William James executive director Laurie Brooks and I started strategizing about how to keep prison arts programming alive. Laurie and Jack Bowers, a retired artist facilitator, testified before the state legislature. But that work didn’t bear fruit right away. We survived in those years on small grants from nonprofits.

Laurie Brooks, Alma Robinson, and Jack Bowers presenting at a conference on arts in the prisons.

Laurie Brooks, Alma Robinson, and Jack Bowers presenting at a conference on arts in the prisons.

Next installment: The Dalai Lama Breaks All the Rules

This Thing I Found: Teens Teach Us How to See Freshly

Recently I returned to an earlier incarnation, teaching a couple poetry classes at the high school in New York Mills, a town in upstate Minnesota where I've just completed a writing residency. I taught poetry pretty intensively for a number of years but that was a while ago. I loved re-entering “the classroom.” (As if it’s the same classroom, wherever one is—and that’s true, in a certain way—and not, in others. But I digress.).

Kasey Wacker, the teacher, had informed me that her 11th graders had all written poems, but not many, and not in quite a while. I chose a lesson built around an excerpt from Wallace Stevens’ poem “Someone Puts a Pineapple Together.”

Like his “Thirteen Ways of Looking at a Blackbird,” each line in this poem asks the reader to look at a pineapple in an entirely new way.  The second stanza, for example, reads:

4. The sea is sprouting upward out of rocks.

5. The symbol of feasts and of oblivion . . .

6. White sky, pink sun, trees on a distant peak.

As I held a pineapple aloft, we discussed Stevens’ strategies for waking up our powers of perception. Not only does Stevens give us a new image in each numbered line; he also changes up the syntax (a whole sentence followed by two fragments), the use of punctuation, the music of the language, the scale (from a rock to a mountain), and the type of figurative language employed (metaphoric in lines 4 and 6; symbolism in line 5). The vocabulary too is full of surprises, like the word “sprouting” where you’d expect “spouting”—so you get the spouting action of water but also the sense that the water is alive, growing up out of the rocks.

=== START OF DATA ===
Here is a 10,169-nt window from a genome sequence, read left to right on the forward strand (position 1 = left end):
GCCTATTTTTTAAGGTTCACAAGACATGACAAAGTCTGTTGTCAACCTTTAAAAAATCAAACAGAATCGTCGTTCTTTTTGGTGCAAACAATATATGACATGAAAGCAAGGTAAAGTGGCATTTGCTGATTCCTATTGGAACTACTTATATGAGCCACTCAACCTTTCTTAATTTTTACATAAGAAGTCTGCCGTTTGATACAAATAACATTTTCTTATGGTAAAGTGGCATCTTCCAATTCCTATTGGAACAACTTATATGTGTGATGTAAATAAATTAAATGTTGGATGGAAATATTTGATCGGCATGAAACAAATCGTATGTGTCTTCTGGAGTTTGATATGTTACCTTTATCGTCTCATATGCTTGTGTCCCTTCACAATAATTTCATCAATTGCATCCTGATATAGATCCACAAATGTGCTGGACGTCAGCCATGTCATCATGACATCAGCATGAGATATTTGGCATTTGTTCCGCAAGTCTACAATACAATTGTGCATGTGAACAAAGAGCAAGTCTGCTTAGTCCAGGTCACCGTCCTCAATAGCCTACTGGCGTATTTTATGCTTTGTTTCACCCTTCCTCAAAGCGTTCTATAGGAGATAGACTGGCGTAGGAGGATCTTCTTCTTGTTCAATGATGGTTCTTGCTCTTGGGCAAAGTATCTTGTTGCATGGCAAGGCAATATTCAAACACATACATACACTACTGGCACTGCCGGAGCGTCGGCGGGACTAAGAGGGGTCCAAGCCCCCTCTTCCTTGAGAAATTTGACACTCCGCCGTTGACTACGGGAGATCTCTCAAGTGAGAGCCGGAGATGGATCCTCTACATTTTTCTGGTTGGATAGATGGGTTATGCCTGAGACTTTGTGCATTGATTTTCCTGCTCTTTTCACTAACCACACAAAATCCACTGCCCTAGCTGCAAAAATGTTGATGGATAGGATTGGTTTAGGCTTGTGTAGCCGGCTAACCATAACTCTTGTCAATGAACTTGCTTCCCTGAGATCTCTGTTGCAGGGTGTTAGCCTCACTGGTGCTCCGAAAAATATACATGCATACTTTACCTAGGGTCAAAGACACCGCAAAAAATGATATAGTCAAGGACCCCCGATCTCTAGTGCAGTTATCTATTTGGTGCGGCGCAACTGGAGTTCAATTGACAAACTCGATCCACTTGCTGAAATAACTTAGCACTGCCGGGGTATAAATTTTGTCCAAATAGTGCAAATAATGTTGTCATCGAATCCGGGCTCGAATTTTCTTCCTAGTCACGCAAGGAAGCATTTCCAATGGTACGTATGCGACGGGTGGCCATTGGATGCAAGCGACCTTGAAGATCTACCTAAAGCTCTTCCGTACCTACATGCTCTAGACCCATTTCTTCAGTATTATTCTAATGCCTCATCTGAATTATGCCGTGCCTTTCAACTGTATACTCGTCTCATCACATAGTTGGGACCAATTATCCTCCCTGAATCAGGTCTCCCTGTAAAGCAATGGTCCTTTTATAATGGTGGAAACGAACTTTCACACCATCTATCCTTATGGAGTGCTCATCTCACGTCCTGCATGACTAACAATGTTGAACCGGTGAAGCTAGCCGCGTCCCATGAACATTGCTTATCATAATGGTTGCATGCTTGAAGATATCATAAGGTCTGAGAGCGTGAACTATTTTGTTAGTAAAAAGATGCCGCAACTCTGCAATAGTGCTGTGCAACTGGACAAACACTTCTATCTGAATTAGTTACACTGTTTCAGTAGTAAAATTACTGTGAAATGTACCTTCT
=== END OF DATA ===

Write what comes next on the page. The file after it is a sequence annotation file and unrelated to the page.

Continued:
And that’s just one stanza!

I then gave the students each their own fruit or vegetable and asked them to employ some of Stevens’ strategies to write their own poems. With remarkably little experience in the genre, they dove right in.

My coachy takeaway? Find some teenagers to hang around with. They are coming into their full power as interesting individuals with big brains. Yet their curiosity and permeability can remind us older humans to break out of our ruts and responsibilities, give ourselves fully to life, receiving life’s goodies in return.

Kasey sent me all 40 poems afterward. Part of me wants to publish all 40. Instead, I'll tantalize you with a smattering of the great work Kasey's students did (see below). Even in this sample there's a range of forms and tones—enjoy!

What (brussels sprout)

Round like a watermelon, yet small.

The fresh smell, a Sunday morning in May.

Each layer barely over the next.

 

Like the veins in a heart.

They go towards the center.

The whole is nothing without the center.

The center is irrelevant without the whole.

 

Each layer a limb, each piece a muscle.

With more power in than out, the body develops.

One day it stops, and the Sunday morning turns to Monday.  —Jake

 

This Thing I Found (brussels sprout)

Green and round,

this thing I found.

With veiny leaves,

and no fleas.              —Maddie

 

The Things You Can See  (small yellow pepper)

1.  The bulb hung alone on the tree.

2.  The tiny pot held the most beautiful upside down flower.

3.  Would they ever pull the sword out of the stone?

4.  Can you hear that bell . . .

5.  Look! That bird has no legs.

6.  The mushroom was covered in bumps.                        —Kaitlyn Dykhoff

 

A Cherry Pulled Apart (ground cherry)

1.   The dark green rivers within

2.   The tail of the taut mouse slips away

3.   An egg inside a frail shell

 

4.   Wrinkling away as new arrives within

5.   The brightness within the dark

6.   Veins of the animal show through battered skin

 

7.    A hut of darkness with life within

8.   The old man hardened with kindness in his soul

 

 

Poem (reaper pepper)

The wrinkled red reaper is as hot as the summer

days    gives you chills like the winter nights.

Red as blood, vivid as a memory, exotic as a bird.

Its thin hide reveals the tasty beauty inside.

 

At Peace (potato)

The bird, plump and bald

perches; bathing in the light,

in a deep slumber.

 

The Hand (ginger)

1   From the swallows of the tomb

2   came the hand

3   crawling creepily, steadily

4   it emerged

5   into the dawn, the light

6   it wrinkled, decaying

7   twisted, crisped, squirming

8   dying in the rays

9   from the bitter son

10 so back to the swallows

11 it retreated

12 sobbing, anguished, lifeless

13 gone